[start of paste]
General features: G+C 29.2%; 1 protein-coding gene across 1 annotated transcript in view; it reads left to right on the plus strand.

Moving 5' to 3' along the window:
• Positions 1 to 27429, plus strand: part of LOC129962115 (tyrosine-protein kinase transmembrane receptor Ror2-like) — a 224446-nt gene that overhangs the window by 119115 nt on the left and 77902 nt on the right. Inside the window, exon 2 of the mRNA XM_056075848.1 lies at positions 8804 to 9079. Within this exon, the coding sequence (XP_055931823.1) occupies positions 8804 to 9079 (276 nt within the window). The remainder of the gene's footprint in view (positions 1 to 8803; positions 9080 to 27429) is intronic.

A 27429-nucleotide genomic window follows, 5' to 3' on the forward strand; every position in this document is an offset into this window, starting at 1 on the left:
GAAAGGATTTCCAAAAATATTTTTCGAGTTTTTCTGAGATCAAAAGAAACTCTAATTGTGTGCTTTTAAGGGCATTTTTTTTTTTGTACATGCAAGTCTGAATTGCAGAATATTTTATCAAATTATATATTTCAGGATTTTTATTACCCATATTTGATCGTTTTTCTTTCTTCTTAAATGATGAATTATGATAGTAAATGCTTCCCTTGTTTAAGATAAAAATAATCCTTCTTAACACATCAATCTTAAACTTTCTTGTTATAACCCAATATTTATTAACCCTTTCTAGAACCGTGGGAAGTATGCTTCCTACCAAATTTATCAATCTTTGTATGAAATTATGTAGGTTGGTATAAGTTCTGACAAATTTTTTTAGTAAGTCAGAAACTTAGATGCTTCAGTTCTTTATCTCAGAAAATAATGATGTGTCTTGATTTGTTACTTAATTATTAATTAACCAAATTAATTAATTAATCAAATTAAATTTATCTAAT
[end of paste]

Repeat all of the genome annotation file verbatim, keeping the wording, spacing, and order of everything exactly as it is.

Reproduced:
General features: G+C 29.2%; 1 protein-coding gene across 1 annotated transcript in view; it reads left to right on the plus strand.

Moving 5' to 3' along the window:
• Positions 1 to 27429, plus strand: part of LOC129962115 (tyrosine-protein kinase transmembrane receptor Ror2-like) — a 224446-nt gene that overhangs the window by 119115 nt on the left and 77902 nt on the right. Inside the window, exon 2 of the mRNA XM_056075848.1 lies at positions 8804 to 9079. Within this exon, the coding sequence (XP_055931823.1) occupies positions 8804 to 9079 (276 nt within the window). The remainder of the gene's footprint in view (positions 1 to 8803; positions 9080 to 27429) is intronic.

A 27429-nucleotide genomic window follows, 5' to 3' on the forward strand; every position in this document is an offset into this window, starting at 1 on the left:
GAAAGGATTTCCAAAAATATTTTTCGAGTTTTTCTGAGATCAAAAGAAACTCTAATTGTGTGCTTTTAAGGGCATTTTTTTTTTTGTACATGCAAGTCTGAATTGCAGAATATTTTATCAAATTATATATTTCAGGATTTTTATTACCCATATTTGATCGTTTTTCTTTCTTCTTAAATGATGAATTATGATAGTAAATGCTTCCCTTGTTTAAGATAAAAATAATCCTTCTTAACACATCAATCTTAAACTTTCTTGTTATAACCCAATATTTATTAACCCTTTCTAGAACCGTGGGAAGTATGCTTCCTACCAAATTTATCAATCTTTGTATGAAATTATGTAGGTTGGTATAAGTTCTGACAAATTTTTTTAGTAAGTCAGAAACTTAGATGCTTCAGTTCTTTATCTCAGAAAATAATGATGTGTCTTGATTTGTTACTTAATTATTAATTAACCAAATTAATTAATTAATCAAATTAAATTTATCTAAT